Do science and philosophy belong in SLUG? What could be less UG? Well, some of the most exciting (and perhaps dangerous) action in SL is going down in public, funded by government bucks. Eager for risk, I headed to the Coffee Garden and pulled up next to Anya Plutynski of the University of Utah’s Department of Philosophy. We discussed Darwin and Darwinism(s), a new class which arose as Anya’s rebuttal to Utah State Senator, Chris Butters’ 2005 bill calling for the state-mandated teaching of Intelligent Design. By way of encouragement and support for this project, Anya received an Honors Professorship award.
With regard to Chris Butter‘s proposal that Utah’s schools should “teach the controversy,” Anya speaks definitively: “There is no controversy, at least not among practicing biologists.” She points to a growing cultural and political divide between academics and the rest of America. “We trust doctors and do anything they tell us,” she says, “but we don’t trust people who have had just as many, if not more, years of scientific training in medicine’s foundational principles … I find it baffling.”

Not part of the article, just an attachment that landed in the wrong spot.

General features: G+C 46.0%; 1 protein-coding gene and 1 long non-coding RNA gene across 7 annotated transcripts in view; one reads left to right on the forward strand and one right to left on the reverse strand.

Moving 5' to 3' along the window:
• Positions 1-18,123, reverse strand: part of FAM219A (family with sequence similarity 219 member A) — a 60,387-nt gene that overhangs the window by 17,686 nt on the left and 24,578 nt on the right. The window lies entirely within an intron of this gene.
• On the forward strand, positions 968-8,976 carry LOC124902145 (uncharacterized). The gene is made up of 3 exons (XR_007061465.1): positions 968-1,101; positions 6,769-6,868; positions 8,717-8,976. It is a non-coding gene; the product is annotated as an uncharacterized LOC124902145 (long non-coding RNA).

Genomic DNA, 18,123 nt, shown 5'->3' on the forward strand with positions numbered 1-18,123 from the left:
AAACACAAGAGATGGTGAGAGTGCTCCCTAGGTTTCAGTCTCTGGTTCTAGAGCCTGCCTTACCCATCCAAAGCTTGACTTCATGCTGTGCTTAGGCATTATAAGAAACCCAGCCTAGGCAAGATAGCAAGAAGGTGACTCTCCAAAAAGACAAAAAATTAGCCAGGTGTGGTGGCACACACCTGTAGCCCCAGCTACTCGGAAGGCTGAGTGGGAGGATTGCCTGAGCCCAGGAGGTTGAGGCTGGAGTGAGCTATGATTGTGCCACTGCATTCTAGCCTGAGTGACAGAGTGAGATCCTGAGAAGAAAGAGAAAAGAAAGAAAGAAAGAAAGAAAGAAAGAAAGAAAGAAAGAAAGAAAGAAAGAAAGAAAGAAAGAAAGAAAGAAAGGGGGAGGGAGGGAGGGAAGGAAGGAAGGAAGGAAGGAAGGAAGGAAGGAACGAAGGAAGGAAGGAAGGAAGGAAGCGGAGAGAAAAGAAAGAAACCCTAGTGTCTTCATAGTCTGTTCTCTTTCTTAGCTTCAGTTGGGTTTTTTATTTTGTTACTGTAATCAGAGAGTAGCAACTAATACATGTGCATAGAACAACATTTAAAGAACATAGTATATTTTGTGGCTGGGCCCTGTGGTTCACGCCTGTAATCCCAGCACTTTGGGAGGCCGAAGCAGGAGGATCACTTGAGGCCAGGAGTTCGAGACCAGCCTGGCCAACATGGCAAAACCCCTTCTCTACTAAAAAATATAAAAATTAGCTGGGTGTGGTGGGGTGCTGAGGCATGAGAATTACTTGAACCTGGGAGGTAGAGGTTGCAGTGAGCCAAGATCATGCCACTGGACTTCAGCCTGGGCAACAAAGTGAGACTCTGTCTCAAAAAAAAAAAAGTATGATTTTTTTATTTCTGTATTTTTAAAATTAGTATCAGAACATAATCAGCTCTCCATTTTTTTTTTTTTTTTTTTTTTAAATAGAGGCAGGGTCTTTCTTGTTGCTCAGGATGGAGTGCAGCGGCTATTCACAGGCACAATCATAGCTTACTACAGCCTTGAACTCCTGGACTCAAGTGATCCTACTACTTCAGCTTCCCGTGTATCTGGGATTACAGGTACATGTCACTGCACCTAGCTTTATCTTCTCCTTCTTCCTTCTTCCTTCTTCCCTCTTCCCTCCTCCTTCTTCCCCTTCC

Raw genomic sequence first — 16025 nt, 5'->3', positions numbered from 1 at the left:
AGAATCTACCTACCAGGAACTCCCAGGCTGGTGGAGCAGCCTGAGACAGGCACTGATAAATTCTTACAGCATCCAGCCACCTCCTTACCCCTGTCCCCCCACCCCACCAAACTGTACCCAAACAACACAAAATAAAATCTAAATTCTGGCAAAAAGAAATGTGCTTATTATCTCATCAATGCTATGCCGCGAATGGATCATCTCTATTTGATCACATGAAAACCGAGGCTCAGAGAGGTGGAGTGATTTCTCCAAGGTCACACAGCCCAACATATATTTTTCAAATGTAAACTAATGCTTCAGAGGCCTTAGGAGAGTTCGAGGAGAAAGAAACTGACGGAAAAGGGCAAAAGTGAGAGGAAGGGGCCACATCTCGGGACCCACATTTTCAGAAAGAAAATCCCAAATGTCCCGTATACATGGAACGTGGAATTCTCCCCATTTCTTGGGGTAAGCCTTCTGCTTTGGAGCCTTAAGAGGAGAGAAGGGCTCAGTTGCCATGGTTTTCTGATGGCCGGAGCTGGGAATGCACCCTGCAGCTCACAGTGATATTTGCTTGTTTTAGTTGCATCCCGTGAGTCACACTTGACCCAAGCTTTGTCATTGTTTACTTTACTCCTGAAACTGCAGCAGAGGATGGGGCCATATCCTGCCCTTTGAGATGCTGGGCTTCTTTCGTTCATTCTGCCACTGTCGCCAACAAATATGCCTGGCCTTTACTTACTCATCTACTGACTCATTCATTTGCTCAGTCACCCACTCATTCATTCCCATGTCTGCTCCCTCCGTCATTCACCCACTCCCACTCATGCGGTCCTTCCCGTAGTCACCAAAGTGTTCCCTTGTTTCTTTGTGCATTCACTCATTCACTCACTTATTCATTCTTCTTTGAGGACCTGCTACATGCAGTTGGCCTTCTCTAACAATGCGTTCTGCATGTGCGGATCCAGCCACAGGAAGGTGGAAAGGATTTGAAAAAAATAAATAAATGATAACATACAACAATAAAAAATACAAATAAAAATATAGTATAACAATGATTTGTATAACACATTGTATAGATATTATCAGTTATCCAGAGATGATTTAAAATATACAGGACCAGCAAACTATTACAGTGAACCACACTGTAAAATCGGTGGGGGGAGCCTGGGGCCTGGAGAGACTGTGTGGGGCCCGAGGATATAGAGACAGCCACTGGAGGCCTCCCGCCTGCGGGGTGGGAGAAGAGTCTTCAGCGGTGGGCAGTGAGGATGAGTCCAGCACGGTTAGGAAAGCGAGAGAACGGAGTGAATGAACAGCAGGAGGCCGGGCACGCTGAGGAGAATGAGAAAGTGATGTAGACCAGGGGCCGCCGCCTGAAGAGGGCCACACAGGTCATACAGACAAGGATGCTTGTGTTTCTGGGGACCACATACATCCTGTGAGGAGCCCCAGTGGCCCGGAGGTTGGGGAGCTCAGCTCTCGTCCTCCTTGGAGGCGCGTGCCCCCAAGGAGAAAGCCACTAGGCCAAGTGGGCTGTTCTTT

I asked how Darwin relates to the godfathers of modern radical thought: Marx, Nietzsche and Freud? “Like this,” Anya says. She grabs my pen and spells Darwin above the three names jotted in my notes. Then she draws three arrows linking Darwin to each of them. “Each saw himself as Darwin’s legitimate heir,” she said. The connection to Marx and social progress seemed clear enough. Then I recalled that Nietzsche (the self-styled Anti-Christ) had read deeply in biological theory, and that Freud’s psychoanalysis grew out of his interest in how human consciousness could have arisen from simple cells.
Darwinism has become a diversified field. Anya belives the major conflict within the subject today is the debate between Selectionism and Evolutionary Developmentalism or as she calls it, “Evo-Devo, for short.”